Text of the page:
influences which had worked in silence and among a few were about to be
brought out to the light.

It was on the 5th of May, 1788, that a motion was introduced into the
House of Commons having for its object the abolition of the Slave-Trade.
It was brought forward by Mr. Pitt. He intended to secure its discussion
early in the next session. Mr. Wilberforce, he hoped, would then be
present, whose seat was now vacant by reason of severe illness. He had
been, indeed, at one time, given over by his physicians, but had been
assured by Mr. Pitt, that, even in case of a fatal result of his
disease, the cause of African freedom should not die.

The idea of possible legislation on this subject was no sooner broached
than it was at once taken up and found able advocates. Here Pitt and Fox
were of one mind, and were supported by the veteran advocate for justice
and right, Edmund Burke. The latter had some years before attempted to
call attention to this very subject. Certain Bristol merchants,
his wealthy constituents, had thus been grievously offended at the
aberrations of the representative of their city. As early as 1780 he had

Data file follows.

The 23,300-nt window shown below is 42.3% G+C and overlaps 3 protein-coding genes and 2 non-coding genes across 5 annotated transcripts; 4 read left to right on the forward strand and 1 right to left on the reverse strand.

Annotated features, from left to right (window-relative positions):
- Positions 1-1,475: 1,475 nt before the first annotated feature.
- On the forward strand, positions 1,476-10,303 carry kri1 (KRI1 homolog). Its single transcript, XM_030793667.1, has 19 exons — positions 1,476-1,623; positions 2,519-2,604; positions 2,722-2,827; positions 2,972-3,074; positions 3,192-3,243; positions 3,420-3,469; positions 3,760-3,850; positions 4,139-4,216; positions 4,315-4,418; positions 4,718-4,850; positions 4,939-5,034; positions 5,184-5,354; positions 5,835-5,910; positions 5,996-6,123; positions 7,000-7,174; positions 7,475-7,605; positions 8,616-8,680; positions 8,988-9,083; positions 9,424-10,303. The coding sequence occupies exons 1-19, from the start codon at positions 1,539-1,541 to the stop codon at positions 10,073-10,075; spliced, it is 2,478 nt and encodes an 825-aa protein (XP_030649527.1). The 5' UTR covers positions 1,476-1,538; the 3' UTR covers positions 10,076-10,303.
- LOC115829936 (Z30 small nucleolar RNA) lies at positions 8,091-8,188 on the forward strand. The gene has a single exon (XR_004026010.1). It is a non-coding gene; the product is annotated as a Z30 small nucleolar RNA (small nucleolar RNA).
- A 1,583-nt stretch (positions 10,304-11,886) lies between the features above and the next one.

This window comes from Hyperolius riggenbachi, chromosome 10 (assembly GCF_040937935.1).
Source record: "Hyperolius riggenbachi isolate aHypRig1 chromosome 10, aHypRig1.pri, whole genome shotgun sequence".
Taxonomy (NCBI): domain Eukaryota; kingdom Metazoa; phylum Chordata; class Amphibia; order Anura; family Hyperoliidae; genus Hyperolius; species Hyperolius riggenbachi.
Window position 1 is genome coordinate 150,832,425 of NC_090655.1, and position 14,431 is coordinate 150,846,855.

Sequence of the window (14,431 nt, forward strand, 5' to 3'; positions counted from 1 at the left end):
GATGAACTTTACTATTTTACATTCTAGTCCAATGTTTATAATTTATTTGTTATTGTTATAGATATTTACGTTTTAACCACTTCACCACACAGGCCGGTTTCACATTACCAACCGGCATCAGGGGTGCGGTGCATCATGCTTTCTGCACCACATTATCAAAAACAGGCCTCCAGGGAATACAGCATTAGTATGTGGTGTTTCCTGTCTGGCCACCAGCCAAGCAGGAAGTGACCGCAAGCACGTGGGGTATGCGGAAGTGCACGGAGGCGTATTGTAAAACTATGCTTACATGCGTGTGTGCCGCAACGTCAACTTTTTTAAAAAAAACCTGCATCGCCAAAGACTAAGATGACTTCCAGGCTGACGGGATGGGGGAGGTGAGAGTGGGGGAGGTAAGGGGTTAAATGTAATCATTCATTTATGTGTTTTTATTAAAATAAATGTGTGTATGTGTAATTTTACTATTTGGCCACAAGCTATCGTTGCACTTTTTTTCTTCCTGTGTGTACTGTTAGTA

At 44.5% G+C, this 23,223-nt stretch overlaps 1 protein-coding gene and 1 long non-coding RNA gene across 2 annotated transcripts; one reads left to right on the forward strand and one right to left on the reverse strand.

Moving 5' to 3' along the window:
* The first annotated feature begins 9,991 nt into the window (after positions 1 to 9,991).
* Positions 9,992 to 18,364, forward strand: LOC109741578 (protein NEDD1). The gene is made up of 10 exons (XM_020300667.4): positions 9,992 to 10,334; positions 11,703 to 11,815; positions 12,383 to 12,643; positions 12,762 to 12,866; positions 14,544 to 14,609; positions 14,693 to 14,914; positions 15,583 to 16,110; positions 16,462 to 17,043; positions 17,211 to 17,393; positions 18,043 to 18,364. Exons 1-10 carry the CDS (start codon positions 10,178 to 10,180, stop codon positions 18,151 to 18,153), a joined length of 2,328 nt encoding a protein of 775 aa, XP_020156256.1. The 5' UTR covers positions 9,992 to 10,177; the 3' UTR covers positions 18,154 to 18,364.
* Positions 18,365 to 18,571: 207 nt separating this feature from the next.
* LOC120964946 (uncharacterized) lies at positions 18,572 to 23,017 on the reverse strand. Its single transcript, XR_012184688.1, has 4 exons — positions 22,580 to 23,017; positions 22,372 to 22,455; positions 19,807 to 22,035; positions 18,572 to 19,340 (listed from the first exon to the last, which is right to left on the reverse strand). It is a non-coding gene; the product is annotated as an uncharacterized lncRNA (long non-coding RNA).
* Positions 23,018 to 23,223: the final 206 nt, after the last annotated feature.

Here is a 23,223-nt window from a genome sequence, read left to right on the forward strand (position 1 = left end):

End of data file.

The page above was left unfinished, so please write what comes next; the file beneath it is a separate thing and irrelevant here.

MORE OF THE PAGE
drawn up an elaborate "Negro Code," of which it may be said, that, had
some of its regulations been heeded, at least one leaf in the world's
history would have presented a different reading from that which it now
bears. Mr. Burke was at this time in the decline of life, and was well
pleased that other and younger advocates were enlisted in the same great

A bill was brought forward at this session, by one of the friends of the
cause, Sir W. Dolben, for lessening immediately the cruelties of the
trade. It will be remembered that up to this time slave-ships had sailed
up the Thames all unmolested, were accustomed to fit out for their
voyages, and, having disposed of their cargoes, to return. A vessel of
this description had arrived at the port of London. The subject of the
traffic having become invested with interest, a portion of the members
of the House paid a visit to the ill-starred craft. The deplorably
narrow quarters where hundreds of human beings were to be stowed away
during the weeks that might be necessary to make their passage produced
upon the minds of these gentlemen a most unfavorable impression. The
various insignia of the trade did not tend to lessen this, but rather